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Internal drivers for food insecurity in the Drylands

Inherent poor soils
For various ecological reasons, such as high temperature, wind erosion, and low land cover, drylands generally have poor quality soils. Their structure is very compact due to very low levels of organic matter (0.3–1 per cent in the top 20 cm), and hence their porosity is very weak and does not allow water infiltration. Nutrients in these soils are often leached beyond the first 20 cm. Therefore, when tilling the first 8 to 10 cm, farmers are using the part of the soil with the lowest fertility1.  

Water scarcity
Average annual rainfall in the world’s drylands is less than 650 mm. This rainfall shows extreme spatial and temporal variability, which is expected to continue due to climate change impacts, exposing hundreds of millions of people to more extreme weather events (droughts and floods)2.  The effects of desertification, land degradation and drought may expose almost two-thirds of the world’s population to increased water stress by 2020. These adverse climatic conditions create dire circumstances for poor populations. About 16 per cent of the population lives in chronic poverty, particularly in marginalized rain-fed areas3.  Some 70 per cent of the freshwater available globally is held in the soil and is accessible to plants, and only 11 per cent is accessible as stream flow and groundwater4. Therefore, the ability of soil to store water has a considerable impact on crop production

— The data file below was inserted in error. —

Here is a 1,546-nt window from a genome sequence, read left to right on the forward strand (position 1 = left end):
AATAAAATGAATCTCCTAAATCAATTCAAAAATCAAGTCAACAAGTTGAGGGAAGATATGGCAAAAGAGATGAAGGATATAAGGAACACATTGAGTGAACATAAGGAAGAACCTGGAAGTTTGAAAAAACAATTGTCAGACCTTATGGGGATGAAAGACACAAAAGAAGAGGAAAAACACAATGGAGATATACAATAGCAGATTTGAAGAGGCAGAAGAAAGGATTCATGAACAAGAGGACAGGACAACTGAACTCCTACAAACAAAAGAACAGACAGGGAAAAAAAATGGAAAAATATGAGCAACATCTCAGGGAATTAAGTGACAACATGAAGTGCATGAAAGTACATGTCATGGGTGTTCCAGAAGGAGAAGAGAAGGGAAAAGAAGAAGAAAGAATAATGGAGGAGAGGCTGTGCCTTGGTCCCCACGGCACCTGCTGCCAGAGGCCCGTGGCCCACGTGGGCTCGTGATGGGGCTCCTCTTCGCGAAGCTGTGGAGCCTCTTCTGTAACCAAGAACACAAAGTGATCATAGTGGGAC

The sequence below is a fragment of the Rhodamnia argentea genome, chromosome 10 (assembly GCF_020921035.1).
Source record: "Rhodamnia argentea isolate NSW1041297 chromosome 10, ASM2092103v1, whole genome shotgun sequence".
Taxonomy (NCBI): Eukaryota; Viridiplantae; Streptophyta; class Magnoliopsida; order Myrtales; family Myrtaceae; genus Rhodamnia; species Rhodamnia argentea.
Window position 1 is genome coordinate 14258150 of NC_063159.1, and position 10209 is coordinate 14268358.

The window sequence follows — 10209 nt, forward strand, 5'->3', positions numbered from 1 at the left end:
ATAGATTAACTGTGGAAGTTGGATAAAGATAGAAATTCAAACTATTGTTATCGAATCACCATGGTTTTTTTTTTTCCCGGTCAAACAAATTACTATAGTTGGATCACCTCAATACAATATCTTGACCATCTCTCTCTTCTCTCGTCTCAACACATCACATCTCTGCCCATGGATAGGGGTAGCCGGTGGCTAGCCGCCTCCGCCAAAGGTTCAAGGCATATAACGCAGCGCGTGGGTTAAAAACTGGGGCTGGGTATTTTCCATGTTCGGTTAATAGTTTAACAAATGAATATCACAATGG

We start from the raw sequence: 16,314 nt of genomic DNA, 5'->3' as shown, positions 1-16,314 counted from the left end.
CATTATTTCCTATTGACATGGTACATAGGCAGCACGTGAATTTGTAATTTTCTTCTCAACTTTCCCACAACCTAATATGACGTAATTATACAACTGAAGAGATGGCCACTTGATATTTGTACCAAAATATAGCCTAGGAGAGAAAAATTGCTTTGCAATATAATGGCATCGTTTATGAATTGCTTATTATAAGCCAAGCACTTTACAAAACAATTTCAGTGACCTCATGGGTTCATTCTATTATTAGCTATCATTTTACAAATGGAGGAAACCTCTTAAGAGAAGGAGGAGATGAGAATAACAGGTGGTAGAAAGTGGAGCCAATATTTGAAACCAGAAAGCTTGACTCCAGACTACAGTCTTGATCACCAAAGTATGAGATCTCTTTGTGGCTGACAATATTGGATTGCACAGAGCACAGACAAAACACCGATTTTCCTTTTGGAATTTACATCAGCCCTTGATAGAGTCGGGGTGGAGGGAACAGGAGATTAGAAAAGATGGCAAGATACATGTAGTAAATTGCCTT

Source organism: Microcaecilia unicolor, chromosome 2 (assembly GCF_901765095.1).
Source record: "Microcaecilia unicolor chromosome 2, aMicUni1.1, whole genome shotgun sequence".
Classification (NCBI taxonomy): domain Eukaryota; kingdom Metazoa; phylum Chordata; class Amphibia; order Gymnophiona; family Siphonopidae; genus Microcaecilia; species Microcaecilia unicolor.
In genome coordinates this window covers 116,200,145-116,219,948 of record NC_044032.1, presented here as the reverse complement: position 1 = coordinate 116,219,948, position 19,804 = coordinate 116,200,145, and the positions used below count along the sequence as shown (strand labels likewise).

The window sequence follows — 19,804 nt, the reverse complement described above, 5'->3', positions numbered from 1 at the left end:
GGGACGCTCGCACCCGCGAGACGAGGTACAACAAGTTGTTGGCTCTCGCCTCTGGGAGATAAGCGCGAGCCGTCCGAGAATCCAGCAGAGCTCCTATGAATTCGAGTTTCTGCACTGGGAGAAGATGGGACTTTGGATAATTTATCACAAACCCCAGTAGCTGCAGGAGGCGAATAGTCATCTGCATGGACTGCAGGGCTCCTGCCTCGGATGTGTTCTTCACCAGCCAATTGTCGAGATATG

Land degradation
Studies indicate that the area of land becoming degraded in developing countries increased by an average of 1 per cent per year between 1981 and 20035.  Such degradation of already very poor soils is a serious challenge for people living in drylands, where 41 per cent of the global population live and depend on agriculture as the major source of their livelihood. But this figure is an average and is much higher in specific countries, for instance 81 per cent for Ethiopia, 77 per cent for Eritrea, 70 per cent for Somalia, and 66 per cent for Afghanistan6

Low growth rate on agricultural yields

Global cereal yields rose between 1962 and 2009. However, these trends hide large discrepancies. According to the World Bank7,  the yields in sub-Saharan African countries remained roughly stable over this period. Soil quality directly affects yields, especially in developing countries where poor farmers cannot afford mineral fertilizers. Many studies estimate that nutrient balances in Africa have been negative during the past few decades8.  As the population has increased, traditional soil fertility management techniques, such as letting land lie fallow, can no longer be applied. Marginal lands have to be used continuously, accelerating the vicious circle of land degradation. The yearly loss of income due to the various forms of land degradation in the drylands has been estimated at USD 42 billion worldwide9

Population growth
As shown in figure 1, the world population rose from 2.6 billion in 1960 to 6 billion in 2008, an increase of 134 per cent As a consequence, during the same period, arable land available per capita for countries in the UNCCD annexes decreased by 35 per cent (figure 2); in Africa the decrease was 55 per cent. Even though the overall annual population growth rate in these countries has declined from 2.2 to 1.2 per cent, it is still high in Africa, at 2.4 per cent in 2008. At that rate, the population of Africa will double in 30 years.10 


Figure 1 - Population in UNCCD annexes

 Source: UNCCD; Data: WorldDataBank (<>), accessed August 2011


Figure 2 - Arable land in UNCCD annexes (ha/pers)

 Source: UNCCD; Data: WorldDataBank (<>), accessed August 2011



About 90 per cent of the people living in the drylands are poor.11 Poverty factors have been identified as the major triggers for food insecurity in the developing world.12 The current record high food prices are also creating a situation in which the urban and rural poor face increasing difficulties to access food, which leads to political tensions and even instability.